How Web Scraping in R Makes Data Science Fun

Raluca Penciuc on Oct 19 2022

As the web evolves, more data is dynamically generated. It makes it more unavailable to extract with an API. Web scraping in R comes to help data scientists, whose projects need huge amounts of data.

Luckily, programming languages also evolved to handle these situations. A popular example of such a language is R, designed to better manage high-volume tasks.

In this tutorial, I will go over the base principles by talking about R's real-life utility. I will also describe one of the most popular packages used in web scraping with R, rvest. Then I will illustrate how R works in matters of extracting a website’s data.

Introduction to R

R is the open-source pal of the S programming language, combined with the Scheme's semantics. It first appeared in mid-1993, became open-source in 1995 and had its first stable beta release in 2000.

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Ross Ihaka and Robert Gentleman designed R with the purpose of "turning ideas into software quickly and faithfully".

R is a functional programming language and it’s well-known among data scientists. Its most popular use cases are:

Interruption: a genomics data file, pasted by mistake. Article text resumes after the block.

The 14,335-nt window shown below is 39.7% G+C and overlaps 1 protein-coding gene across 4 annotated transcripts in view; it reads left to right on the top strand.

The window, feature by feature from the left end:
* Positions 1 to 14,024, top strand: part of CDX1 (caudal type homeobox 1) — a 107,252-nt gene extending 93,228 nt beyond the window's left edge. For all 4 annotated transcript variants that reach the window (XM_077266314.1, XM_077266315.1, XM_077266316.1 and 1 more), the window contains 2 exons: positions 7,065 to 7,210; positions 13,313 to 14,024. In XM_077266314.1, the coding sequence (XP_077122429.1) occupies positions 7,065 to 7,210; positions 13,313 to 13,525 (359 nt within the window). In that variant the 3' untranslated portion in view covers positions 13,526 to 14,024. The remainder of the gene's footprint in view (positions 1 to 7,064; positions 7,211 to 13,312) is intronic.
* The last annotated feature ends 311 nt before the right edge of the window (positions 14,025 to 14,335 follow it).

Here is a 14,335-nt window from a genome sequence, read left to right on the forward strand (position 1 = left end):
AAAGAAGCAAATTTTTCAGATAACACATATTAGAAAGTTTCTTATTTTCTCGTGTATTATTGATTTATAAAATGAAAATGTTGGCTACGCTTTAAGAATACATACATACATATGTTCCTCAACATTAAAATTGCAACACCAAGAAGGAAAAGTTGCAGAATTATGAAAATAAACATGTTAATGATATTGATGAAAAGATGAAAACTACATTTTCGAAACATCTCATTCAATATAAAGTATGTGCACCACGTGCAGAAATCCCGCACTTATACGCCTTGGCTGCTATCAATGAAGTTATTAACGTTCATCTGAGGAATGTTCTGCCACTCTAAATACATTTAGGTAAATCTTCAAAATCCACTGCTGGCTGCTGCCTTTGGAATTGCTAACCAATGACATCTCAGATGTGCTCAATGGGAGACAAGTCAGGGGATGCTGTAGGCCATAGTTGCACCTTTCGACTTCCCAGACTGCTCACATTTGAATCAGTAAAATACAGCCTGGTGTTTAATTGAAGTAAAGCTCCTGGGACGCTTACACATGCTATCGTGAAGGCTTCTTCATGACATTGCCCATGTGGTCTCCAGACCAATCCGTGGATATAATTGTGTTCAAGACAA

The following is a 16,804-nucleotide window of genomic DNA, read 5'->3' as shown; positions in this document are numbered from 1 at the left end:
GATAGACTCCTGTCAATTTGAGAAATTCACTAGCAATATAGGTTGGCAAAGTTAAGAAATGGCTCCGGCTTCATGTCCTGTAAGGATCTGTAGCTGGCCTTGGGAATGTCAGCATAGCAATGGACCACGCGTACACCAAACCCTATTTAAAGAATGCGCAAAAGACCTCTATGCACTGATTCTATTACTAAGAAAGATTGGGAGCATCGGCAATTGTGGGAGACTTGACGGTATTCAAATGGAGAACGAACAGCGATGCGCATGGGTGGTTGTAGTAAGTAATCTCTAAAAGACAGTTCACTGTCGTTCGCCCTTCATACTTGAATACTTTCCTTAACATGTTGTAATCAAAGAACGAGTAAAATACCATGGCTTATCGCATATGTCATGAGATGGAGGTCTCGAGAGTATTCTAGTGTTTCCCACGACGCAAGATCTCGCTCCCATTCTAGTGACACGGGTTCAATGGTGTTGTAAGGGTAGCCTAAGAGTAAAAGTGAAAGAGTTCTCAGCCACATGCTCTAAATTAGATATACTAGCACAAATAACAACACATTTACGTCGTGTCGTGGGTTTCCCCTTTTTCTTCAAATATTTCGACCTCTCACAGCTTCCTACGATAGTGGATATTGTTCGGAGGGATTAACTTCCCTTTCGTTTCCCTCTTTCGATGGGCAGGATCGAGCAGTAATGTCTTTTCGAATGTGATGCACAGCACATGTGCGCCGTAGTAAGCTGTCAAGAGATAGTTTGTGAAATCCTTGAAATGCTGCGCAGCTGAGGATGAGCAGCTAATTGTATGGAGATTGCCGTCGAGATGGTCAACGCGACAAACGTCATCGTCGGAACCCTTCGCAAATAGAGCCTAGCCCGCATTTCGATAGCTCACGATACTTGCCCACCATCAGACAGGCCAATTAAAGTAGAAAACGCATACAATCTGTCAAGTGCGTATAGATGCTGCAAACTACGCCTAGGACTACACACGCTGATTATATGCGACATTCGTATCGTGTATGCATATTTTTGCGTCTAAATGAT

• banking;
  • finance;
  • e-commerce;
  • machine learning;
  • any other sector that uses large amounts of data.

In comparison with SAS and SPSS, R is the most used analytics tool in the world. Its active and supportive community reaches almost 2 million users.

If we would take a look at some of the companies that integrate R in their businesses and how they do that, we would see: :

  • Facebook: to update status and its social network graph;
  • Google: predicting economic activity and improving the efficiency of online advertising;
  • Foursquare: for its recommendations engine;
  • Trulia: to predict house prices and local crime rates.

Yet, in comparison to other languages, R is in steady competition with Python. Both offer web scraping tools and have active communities.

The differences appear when we take a look at the target audience. Python has a very easy-to-learn syntax and many high-level features. This makes it more appealing to beginners and non-technical users.

R can seem a bit intimidating at first, but it’s more focused on statistical analysis. It provides a larger set of built-in data analysis and data visualization tools. Thus it can be a better option for projects where you handle big amounts of data, like web scraping.

About rvest

Rvest is among the most popular packages used for web scraping in R. It offers powerful, yet simple parsing features. Python’s BeautifulSoup serves as a source of inspiration and it is a part of the tidyverse collection.

Cool, but why use rvest when R has native libraries that do the same job? The first good reason is the fact that rvest is a wrapper over the httr and xml2 packages. This means that it handles both the GET request and the HTML parsing.